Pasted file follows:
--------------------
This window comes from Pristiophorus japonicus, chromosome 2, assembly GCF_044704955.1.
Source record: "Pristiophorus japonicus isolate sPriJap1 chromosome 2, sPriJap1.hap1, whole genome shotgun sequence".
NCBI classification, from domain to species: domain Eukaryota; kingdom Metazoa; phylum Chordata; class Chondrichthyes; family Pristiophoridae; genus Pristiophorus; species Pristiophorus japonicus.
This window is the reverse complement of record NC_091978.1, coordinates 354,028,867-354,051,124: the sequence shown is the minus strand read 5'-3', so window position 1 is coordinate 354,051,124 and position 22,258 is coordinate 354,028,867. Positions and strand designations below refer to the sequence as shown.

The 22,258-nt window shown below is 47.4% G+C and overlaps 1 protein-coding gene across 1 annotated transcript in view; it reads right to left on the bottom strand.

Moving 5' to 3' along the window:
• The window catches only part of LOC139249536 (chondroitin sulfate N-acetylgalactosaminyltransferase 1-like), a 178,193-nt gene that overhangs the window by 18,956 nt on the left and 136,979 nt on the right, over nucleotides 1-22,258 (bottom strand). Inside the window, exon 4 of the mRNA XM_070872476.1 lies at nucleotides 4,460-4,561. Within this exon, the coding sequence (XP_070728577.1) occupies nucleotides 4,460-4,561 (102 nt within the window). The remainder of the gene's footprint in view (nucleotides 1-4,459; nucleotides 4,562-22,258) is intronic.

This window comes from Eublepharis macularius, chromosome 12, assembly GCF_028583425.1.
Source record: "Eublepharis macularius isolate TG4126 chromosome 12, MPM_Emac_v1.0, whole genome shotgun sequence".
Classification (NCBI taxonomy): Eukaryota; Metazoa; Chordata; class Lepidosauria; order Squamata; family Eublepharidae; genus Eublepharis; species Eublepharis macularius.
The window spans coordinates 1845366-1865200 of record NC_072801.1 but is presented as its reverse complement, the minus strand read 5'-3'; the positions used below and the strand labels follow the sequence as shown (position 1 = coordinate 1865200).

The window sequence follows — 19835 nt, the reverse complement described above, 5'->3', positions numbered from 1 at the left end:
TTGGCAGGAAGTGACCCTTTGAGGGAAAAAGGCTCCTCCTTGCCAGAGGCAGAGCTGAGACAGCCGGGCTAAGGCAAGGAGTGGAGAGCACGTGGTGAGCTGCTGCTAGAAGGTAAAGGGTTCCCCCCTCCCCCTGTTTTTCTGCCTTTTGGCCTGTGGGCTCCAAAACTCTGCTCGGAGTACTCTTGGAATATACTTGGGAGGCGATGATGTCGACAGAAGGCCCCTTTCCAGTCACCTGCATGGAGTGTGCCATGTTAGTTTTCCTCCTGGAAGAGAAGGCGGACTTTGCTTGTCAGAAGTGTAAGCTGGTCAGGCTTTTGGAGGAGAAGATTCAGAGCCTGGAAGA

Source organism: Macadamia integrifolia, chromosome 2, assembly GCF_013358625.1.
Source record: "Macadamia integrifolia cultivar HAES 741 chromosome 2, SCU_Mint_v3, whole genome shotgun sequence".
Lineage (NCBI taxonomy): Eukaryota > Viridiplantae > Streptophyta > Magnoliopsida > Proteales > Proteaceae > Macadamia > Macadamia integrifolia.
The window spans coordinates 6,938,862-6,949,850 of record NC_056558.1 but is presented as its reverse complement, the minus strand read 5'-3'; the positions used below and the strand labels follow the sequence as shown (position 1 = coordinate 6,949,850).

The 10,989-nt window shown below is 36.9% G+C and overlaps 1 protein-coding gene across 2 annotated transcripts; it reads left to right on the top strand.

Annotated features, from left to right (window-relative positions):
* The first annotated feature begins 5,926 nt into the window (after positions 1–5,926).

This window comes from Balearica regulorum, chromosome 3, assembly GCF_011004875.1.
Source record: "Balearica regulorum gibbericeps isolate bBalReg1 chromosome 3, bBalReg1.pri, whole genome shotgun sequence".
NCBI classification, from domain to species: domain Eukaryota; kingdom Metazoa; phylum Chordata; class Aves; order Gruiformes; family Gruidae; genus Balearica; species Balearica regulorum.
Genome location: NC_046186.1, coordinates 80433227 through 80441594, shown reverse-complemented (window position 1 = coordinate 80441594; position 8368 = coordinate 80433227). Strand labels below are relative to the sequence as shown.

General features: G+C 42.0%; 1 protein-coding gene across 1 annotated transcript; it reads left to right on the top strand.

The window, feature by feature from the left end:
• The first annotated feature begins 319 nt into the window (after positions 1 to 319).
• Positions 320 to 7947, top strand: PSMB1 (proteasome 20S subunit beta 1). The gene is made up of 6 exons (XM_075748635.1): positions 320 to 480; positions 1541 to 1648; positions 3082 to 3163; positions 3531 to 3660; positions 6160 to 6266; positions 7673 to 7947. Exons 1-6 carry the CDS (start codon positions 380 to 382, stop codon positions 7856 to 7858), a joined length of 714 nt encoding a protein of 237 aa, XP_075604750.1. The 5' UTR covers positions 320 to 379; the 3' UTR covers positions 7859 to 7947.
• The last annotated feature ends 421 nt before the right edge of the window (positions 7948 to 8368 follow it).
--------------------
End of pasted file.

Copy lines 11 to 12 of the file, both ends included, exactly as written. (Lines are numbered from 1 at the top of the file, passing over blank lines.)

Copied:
The window spans coordinates 1845366-1865200 of record NC_072801.1 but is presented as its reverse complement, the minus strand read 5'-3'; the positions used below and the strand labels follow the sequence as shown (position 1 = coordinate 1865200).

The window sequence follows — 19835 nt, the reverse complement described above, 5'->3', positions numbered from 1 at the left end: